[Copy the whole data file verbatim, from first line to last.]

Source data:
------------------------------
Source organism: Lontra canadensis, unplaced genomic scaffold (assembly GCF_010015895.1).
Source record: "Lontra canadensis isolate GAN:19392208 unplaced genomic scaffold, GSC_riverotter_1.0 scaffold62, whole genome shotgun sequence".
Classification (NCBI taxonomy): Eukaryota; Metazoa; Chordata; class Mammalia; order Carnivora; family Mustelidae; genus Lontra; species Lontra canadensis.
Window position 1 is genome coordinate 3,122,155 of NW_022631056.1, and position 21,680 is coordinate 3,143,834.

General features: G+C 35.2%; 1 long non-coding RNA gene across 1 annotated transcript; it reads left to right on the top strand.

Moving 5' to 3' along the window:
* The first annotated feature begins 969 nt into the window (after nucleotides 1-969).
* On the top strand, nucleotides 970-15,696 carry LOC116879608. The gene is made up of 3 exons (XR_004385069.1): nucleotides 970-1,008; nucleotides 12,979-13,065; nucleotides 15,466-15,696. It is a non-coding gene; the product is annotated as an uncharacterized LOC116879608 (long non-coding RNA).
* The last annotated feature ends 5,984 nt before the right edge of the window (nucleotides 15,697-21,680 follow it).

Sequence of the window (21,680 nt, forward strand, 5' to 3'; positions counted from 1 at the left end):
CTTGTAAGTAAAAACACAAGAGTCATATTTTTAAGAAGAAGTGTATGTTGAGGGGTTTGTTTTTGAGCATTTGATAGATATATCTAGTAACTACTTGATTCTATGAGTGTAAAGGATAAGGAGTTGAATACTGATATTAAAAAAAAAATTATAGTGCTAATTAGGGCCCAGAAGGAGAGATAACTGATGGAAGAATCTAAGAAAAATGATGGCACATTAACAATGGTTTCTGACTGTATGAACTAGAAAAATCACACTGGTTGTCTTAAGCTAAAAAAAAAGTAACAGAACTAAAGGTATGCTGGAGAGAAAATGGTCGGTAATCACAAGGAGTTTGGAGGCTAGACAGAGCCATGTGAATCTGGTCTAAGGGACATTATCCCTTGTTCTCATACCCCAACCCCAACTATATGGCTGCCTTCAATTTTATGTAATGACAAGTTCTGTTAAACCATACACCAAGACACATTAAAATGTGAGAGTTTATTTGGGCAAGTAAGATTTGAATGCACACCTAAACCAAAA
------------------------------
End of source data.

Source organism: Lontra canadensis, unplaced genomic scaffold (assembly GCF_010015895.1).
Source record: "Lontra canadensis isolate GAN:19392208 unplaced genomic scaffold, GSC_riverotter_1.0 scaffold62, whole genome shotgun sequence".
Classification (NCBI taxonomy): Eukaryota; Metazoa; Chordata; class Mammalia; order Carnivora; family Mustelidae; genus Lontra; species Lontra canadensis.
Window position 1 is genome coordinate 3,122,155 of NW_022631056.1, and position 21,680 is coordinate 3,143,834.

General features: G+C 35.2%; 1 long non-coding RNA gene across 1 annotated transcript; it reads left to right on the top strand.

Moving 5' to 3' along the window:
* The first annotated feature begins 969 nt into the window (after nucleotides 1-969).
* On the top strand, nucleotides 970-15,696 carry LOC116879608. The gene is made up of 3 exons (XR_004385069.1): nucleotides 970-1,008; nucleotides 12,979-13,065; nucleotides 15,466-15,696. It is a non-coding gene; the product is annotated as an uncharacterized LOC116879608 (long non-coding RNA).
* The last annotated feature ends 5,984 nt before the right edge of the window (nucleotides 15,697-21,680 follow it).

Sequence of the window (21,680 nt, forward strand, 5' to 3'; positions counted from 1 at the left end):
CTTGTAAGTAAAAACACAAGAGTCATATTTTTAAGAAGAAGTGTATGTTGAGGGGTTTGTTTTTGAGCATTTGATAGATATATCTAGTAACTACTTGATTCTATGAGTGTAAAGGATAAGGAGTTGAATACTGATATTAAAAAAAAAATTATAGTGCTAATTAGGGCCCAGAAGGAGAGATAACTGATGGAAGAATCTAAGAAAAATGATGGCACATTAACAATGGTTTCTGACTGTATGAACTAGAAAAATCACACTGGTTGTCTTAAGCTAAAAAAAAAGTAACAGAACTAAAGGTATGCTGGAGAGAAAATGGTCGGTAATCACAAGGAGTTTGGAGGCTAGACAGAGCCATGTGAATCTGGTCTAAGGGACATTATCCCTTGTTCTCATACCCCAACCCCAACTATATGGCTGCCTTCAATTTTATGTAATGACAAGTTCTGTTAAACCATACACCAAGACACATTAAAATGTGAGAGTTTATTTGGGCAAGTAAGATTTGAATGCACACCTAAACCAAAA